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Bent fruit
September 17, 2007 1:52 AM   Subscribe

An espalier is a plant trained to grow flat against a wall, fence, or trellis. Developed by the Romans, they were popular in Middle Age Europe as a source of fruit in castles and monasteries because they could be grown against the keep's stone walls leaving open space unencumbered. Now they are an excellent choice for apartment and condo dwellers with small yards. For larger yards espaliers can be used as a decorative feature, to provide shade or to increase the variety of trees under cultivation. University of Florida PDF detailing the technique.
posted by Mitheral (16 comments total) 33 users marked this as a favorite

 
Best of the Turn Off Your Computer.

Now I wish I had a real yard to plant in.
posted by lekvar at 2:01 AM on September 17, 2007


Brilliant. My yard will thank you for this!
posted by twistedonion at 2:25 AM on September 17, 2007


I can't look at stuff like this. It's a practical use of space if fruit is all you're after, but it's ugly.
posted by pracowity at 3:50 AM on September 17, 2007


Why don't planting fruit trees so close to your house threaten the structural integrity of your foundation? At my parents place an oak tree's roots moved the basement wall several inches. It took a couple 10's of thousands of dollars to restore the integrity of the foundation.
posted by substrate at 4:43 AM on September 17, 2007


I think the Key would be planting it in a container which would restrict both root growth as well as the size of the tree?

Other solution would be to use a dwarf variety of fruit tree.
posted by twistedonion at 4:54 AM on September 17, 2007


No no no--the point of an espalier isn't to save space. The point is to use the thermal mass of the wall to grow more/better/earlier-and-or-later-in-the-season/in-a-colder-climate fruit. Also, you can incline the wall to get more direct sunshine especially in the winter.

Except I can't find the image of that that I'm looking for. Maybe "espalier" is the term for the space-saving take on the idea I'm looking for...
posted by DU at 6:27 AM on September 17, 2007


Fantastic! I've seen this but didn't know it had a name - thanks for the great post!
posted by agregoli at 7:00 AM on September 17, 2007


substrate, the reason it's not a problem with trees like this is that dwarf fruit tree root systems are not very robust and remain very shallow. In fact, most dwarf fruit trees require staking for the entirety of their lives to prevent them from being blown over in storms.

Great post, Mitheral.
posted by cog_nate at 7:11 AM on September 17, 2007


Wow, that pear tree (decorative link) in the cloisters is so pretty! I've been putting off making the long subway trip up there, but now I have another reason to go.
Thanks!
posted by rmless at 7:51 AM on September 17, 2007


There is a problem with trying an espalier as an apartment dweller - preventing the roots from freezing in winter. I have a bright white wall that only gets 3-4 hours of sunlight in summer (not enough for fruiting) so I opted for a very heavy pot and a clematis. The large heavy pot will help the roots stay protected, but even at that the clematis can handle it. No fruit, but it suits it better. If I could get away with a pretty espalier, I'd do it for sure.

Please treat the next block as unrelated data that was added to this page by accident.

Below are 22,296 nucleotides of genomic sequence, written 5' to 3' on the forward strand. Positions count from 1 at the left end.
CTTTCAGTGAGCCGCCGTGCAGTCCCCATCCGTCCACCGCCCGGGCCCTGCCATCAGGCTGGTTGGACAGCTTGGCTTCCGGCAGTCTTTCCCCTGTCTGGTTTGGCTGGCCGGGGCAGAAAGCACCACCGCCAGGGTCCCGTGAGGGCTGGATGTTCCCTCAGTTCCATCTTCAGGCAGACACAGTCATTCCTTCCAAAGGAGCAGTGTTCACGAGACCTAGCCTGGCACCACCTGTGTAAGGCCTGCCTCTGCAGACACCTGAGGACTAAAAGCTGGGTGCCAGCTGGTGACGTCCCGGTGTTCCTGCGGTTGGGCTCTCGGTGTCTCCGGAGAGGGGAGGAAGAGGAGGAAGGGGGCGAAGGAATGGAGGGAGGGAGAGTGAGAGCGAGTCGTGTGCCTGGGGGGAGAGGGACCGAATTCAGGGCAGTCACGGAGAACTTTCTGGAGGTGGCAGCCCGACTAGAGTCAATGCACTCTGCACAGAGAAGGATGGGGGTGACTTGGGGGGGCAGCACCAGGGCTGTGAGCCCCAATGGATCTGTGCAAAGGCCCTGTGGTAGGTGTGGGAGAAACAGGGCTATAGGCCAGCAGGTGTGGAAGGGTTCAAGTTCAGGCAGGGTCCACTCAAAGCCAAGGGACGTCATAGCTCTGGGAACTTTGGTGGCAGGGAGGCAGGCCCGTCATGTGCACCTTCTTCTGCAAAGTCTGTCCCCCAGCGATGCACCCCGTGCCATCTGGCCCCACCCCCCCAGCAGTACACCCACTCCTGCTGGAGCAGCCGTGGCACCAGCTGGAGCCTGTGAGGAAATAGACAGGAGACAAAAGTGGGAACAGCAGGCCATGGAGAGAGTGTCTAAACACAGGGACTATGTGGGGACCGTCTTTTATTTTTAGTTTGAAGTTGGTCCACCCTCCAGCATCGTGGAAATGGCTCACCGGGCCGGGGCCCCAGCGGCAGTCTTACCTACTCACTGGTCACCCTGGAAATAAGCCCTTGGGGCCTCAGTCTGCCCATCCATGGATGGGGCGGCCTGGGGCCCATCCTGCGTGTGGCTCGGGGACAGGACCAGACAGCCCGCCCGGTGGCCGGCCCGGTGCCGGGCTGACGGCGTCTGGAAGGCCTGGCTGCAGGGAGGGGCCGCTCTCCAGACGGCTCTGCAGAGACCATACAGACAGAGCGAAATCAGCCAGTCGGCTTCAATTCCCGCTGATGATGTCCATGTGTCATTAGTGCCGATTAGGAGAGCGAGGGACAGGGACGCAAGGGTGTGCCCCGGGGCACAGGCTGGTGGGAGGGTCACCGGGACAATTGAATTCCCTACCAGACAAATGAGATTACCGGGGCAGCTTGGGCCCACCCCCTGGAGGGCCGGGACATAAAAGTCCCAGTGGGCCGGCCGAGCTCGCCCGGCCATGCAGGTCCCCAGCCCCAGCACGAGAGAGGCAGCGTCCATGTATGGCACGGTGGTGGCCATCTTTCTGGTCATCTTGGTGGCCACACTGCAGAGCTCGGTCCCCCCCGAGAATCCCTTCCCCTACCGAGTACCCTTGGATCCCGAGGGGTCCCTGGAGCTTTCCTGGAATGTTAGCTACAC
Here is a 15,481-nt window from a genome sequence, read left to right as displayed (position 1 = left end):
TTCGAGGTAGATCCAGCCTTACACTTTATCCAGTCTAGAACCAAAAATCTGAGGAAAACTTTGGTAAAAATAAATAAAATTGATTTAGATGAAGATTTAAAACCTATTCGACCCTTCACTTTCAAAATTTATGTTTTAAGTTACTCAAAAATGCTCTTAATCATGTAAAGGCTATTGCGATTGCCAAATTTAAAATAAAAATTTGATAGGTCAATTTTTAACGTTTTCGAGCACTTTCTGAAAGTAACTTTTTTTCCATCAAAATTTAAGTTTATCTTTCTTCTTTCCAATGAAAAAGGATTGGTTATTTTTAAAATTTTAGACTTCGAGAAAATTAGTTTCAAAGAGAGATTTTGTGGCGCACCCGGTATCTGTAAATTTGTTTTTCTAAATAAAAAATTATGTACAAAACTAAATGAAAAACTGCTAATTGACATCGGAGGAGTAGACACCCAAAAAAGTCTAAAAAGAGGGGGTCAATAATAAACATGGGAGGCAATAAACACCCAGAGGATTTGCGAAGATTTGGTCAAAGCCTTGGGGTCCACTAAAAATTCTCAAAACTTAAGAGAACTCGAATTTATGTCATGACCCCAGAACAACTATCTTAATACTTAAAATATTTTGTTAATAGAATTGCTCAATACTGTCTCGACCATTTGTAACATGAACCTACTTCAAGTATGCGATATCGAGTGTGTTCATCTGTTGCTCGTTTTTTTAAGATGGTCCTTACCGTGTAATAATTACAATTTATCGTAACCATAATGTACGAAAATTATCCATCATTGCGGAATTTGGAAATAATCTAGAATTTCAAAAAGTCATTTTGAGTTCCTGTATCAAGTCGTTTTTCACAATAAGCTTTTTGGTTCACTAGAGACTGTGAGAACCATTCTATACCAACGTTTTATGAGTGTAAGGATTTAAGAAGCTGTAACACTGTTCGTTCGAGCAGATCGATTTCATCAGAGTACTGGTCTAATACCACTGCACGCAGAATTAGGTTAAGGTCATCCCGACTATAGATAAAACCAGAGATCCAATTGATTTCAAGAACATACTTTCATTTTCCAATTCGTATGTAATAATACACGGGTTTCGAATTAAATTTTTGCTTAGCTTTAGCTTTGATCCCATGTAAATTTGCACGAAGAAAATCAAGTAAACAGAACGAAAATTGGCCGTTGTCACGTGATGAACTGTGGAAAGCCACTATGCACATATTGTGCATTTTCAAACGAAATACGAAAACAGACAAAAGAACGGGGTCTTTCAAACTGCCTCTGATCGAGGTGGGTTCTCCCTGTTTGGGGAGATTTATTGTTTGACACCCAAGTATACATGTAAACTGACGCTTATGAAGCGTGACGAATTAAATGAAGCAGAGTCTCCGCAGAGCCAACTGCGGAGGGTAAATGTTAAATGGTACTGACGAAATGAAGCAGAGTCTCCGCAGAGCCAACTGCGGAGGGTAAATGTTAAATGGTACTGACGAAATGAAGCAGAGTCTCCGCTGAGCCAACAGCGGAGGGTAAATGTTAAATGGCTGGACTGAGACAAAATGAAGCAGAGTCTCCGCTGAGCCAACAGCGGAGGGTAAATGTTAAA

posted by Salmonberry at 8:16 AM on September 17, 2007


I recall an article a long time ago in the HY Times advocating the planting of a vinelike Bitter-orange plant not for the fruit but for the effect the spiny plant gave in keeping people from climbing in windows...
posted by Fupped Duck at 8:53 AM on September 17, 2007


Beyond espalier, there's pleaching, in which several trees are closely planted and bent or woven together. The more extreme practitioners call it arborsculpture or plantware. Others grow furniture.
posted by mumkin at 8:58 AM on September 17, 2007


None of the resources mention a problem with roots. I'm guessing like cog_nate said that the minimal above ground growth is mirrored underneath.

DU several of the articles mention the extend growing season as a benefit. I wonder if cordon isn't the term you are looking for. A cordon is a single branch grown straight or at an angle.

mumkin writes "Others grow furniture."

Ya, I did a post on that previously.
posted by Mitheral at 9:23 AM on September 17, 2007


No, the picture I saw was these...I guess "embankments" is the best word. Basically an angled, concrete platform that the vines (I think this was a vineyard) were growing on. The embankments were lined up in rows so that the southerly ones just barely didn't shade the more northern ones.

I also read about them in a "history of solar power" book, so that would explain the emphasis. I wonder which reason actually gave the impetus to create them.
posted by DU at 9:46 AM on September 17, 2007


This thread is useless without pictures.

[NOT A FRUITIST]
posted by blue_beetle at 11:30 AM on September 17, 2007


I've been thinking of trellising grapes on the two sunny sides of the house, more to act as a natural heat barrier to reduce my air conditioning costs than as a food source. I suspect training it rigidly would be wise; I could force it to provide even coverage.
posted by five fresh fish at 9:00 PM on September 17, 2007


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